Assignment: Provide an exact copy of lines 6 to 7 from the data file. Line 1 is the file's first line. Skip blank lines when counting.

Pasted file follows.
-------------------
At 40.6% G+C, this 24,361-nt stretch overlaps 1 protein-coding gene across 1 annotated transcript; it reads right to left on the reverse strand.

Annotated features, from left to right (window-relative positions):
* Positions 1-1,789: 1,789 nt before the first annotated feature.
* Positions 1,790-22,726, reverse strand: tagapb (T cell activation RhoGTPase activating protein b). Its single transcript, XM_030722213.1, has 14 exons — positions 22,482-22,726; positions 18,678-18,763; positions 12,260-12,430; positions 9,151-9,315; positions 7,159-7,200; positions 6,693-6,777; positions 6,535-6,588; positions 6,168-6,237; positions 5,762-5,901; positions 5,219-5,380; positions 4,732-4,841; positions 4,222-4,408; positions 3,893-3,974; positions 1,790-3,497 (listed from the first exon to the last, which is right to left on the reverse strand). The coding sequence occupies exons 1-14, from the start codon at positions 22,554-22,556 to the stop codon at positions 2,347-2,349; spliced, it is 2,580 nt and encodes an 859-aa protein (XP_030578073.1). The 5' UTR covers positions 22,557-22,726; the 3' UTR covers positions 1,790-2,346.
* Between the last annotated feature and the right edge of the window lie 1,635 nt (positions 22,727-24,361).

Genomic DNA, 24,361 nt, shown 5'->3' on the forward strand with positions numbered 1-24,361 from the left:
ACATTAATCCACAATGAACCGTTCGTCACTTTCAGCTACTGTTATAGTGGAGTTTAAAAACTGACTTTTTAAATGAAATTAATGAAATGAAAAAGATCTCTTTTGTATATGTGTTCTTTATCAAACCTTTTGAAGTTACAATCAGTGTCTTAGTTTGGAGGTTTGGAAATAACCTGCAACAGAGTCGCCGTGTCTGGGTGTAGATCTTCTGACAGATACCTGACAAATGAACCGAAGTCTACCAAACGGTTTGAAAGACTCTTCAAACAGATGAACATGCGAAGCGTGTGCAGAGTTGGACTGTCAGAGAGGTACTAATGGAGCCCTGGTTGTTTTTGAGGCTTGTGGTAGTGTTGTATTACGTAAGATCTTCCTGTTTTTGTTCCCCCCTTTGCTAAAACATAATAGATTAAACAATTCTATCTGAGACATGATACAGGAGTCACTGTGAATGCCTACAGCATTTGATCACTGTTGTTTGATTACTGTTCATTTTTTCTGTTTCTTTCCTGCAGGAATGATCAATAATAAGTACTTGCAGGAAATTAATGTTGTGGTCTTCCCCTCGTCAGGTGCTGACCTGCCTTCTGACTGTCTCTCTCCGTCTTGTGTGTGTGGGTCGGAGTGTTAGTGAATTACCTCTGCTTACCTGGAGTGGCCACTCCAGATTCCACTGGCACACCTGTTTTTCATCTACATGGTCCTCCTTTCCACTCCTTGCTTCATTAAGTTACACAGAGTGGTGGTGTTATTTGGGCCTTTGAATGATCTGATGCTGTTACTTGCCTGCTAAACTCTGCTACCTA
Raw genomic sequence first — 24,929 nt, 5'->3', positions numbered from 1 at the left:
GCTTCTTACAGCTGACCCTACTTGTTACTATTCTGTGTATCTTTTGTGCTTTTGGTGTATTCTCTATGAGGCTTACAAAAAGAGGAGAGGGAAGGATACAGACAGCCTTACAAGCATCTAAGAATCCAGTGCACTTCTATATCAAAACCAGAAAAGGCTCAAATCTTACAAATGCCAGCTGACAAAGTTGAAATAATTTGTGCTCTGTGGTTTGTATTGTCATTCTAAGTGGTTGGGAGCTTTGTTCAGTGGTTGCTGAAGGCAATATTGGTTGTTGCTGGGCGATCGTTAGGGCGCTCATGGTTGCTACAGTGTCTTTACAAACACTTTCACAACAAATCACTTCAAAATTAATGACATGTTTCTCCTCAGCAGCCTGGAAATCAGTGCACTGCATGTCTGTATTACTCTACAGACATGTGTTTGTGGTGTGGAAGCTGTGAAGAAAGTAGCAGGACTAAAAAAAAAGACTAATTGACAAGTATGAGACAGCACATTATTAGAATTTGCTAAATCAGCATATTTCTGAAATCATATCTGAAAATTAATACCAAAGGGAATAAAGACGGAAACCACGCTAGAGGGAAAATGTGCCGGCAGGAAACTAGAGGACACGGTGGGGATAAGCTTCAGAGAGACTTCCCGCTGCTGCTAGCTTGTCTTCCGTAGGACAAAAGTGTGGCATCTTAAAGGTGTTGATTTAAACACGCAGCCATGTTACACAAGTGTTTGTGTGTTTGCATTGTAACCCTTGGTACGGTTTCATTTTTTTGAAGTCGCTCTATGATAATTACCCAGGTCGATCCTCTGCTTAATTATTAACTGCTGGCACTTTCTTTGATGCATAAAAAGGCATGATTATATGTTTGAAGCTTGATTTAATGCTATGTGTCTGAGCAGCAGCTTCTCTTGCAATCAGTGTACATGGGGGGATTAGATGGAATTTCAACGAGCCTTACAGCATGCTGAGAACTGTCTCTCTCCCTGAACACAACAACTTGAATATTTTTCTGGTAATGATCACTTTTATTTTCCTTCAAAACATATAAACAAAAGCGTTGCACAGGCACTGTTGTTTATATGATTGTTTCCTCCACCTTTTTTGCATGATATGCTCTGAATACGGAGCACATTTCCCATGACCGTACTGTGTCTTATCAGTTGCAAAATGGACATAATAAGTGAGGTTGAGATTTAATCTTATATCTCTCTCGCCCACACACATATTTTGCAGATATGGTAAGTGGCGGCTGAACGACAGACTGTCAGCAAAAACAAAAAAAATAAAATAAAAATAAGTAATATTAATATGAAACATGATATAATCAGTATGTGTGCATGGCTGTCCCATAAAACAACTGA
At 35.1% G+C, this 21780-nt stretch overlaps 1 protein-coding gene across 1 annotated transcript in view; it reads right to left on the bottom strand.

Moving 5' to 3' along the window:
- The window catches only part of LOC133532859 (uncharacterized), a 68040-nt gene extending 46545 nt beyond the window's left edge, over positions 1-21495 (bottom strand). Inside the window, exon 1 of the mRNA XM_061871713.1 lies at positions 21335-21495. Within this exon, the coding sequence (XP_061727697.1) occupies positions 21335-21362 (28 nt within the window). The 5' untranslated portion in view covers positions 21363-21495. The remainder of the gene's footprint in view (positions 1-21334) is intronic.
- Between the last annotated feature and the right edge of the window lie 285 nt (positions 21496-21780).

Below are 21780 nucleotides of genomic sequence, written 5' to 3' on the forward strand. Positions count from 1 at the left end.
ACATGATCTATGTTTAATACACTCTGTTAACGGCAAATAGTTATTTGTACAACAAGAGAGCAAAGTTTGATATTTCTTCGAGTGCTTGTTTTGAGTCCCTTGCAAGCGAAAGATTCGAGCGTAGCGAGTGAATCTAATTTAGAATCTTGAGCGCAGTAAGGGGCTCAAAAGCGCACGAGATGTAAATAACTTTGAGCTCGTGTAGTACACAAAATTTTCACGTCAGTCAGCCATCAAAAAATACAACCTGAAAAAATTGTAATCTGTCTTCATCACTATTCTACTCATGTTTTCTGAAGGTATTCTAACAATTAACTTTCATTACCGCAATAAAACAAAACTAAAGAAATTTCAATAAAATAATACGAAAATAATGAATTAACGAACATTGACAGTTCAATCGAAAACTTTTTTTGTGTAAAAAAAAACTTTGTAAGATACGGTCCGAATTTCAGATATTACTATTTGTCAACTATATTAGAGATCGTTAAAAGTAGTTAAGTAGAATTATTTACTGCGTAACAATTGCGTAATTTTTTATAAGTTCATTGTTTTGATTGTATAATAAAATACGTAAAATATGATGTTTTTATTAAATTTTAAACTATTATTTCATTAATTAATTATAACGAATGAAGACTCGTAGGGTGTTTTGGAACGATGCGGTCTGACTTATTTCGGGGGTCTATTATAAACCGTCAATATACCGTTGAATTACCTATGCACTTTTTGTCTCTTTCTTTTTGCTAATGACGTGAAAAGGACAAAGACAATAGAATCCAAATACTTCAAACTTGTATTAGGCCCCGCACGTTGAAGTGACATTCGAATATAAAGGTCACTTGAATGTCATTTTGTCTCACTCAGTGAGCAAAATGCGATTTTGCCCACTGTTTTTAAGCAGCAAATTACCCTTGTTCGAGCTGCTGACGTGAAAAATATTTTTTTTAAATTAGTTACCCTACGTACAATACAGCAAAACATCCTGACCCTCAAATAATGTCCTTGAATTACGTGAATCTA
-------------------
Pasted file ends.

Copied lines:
Genomic DNA, 24,361 nt, shown 5'->3' on the forward strand with positions numbered 1-24,361 from the left:
ACATTAATCCACAATGAACCGTTCGTCACTTTCAGCTACTGTTATAGTGGAGTTTAAAAACTGACTTTTTAAATGAAATTAATGAAATGAAAAAGATCTCTTTTGTATATGTGTTCTTTATCAAACCTTTTGAAGTTACAATCAGTGTCTTAGTTTGGAGGTTTGGAAATAACCTGCAACAGAGTCGCCGTGTCTGGGTGTAGATCTTCTGACAGATACCTGACAAATGAACCGAAGTCTACCAAACGGTTTGAAAGACTCTTCAAACAGATGAACATGCGAAGCGTGTGCAGAGTTGGACTGTCAGAGAGGTACTAATGGAGCCCTGGTTGTTTTTGAGGCTTGTGGTAGTGTTGTATTACGTAAGATCTTCCTGTTTTTGTTCCCCCCTTTGCTAAAACATAATAGATTAAACAATTCTATCTGAGACATGATACAGGAGTCACTGTGAATGCCTACAGCATTTGATCACTGTTGTTTGATTACTGTTCATTTTTTCTGTTTCTTTCCTGCAGGAATGATCAATAATAAGTACTTGCAGGAAATTAATGTTGTGGTCTTCCCCTCGTCAGGTGCTGACCTGCCTTCTGACTGTCTCTCTCCGTCTTGTGTGTGTGGGTCGGAGTGTTAGTGAATTACCTCTGCTTACCTGGAGTGGCCACTCCAGATTCCACTGGCACACCTGTTTTTCATCTACATGGTCCTCCTTTCCACTCCTTGCTTCATTAAGTTACACAGAGTGGTGGTGTTATTTGGGCCTTTGAATGATCTGATGCTGTTACTTGCCTGCTAAACTCTGCTACCTA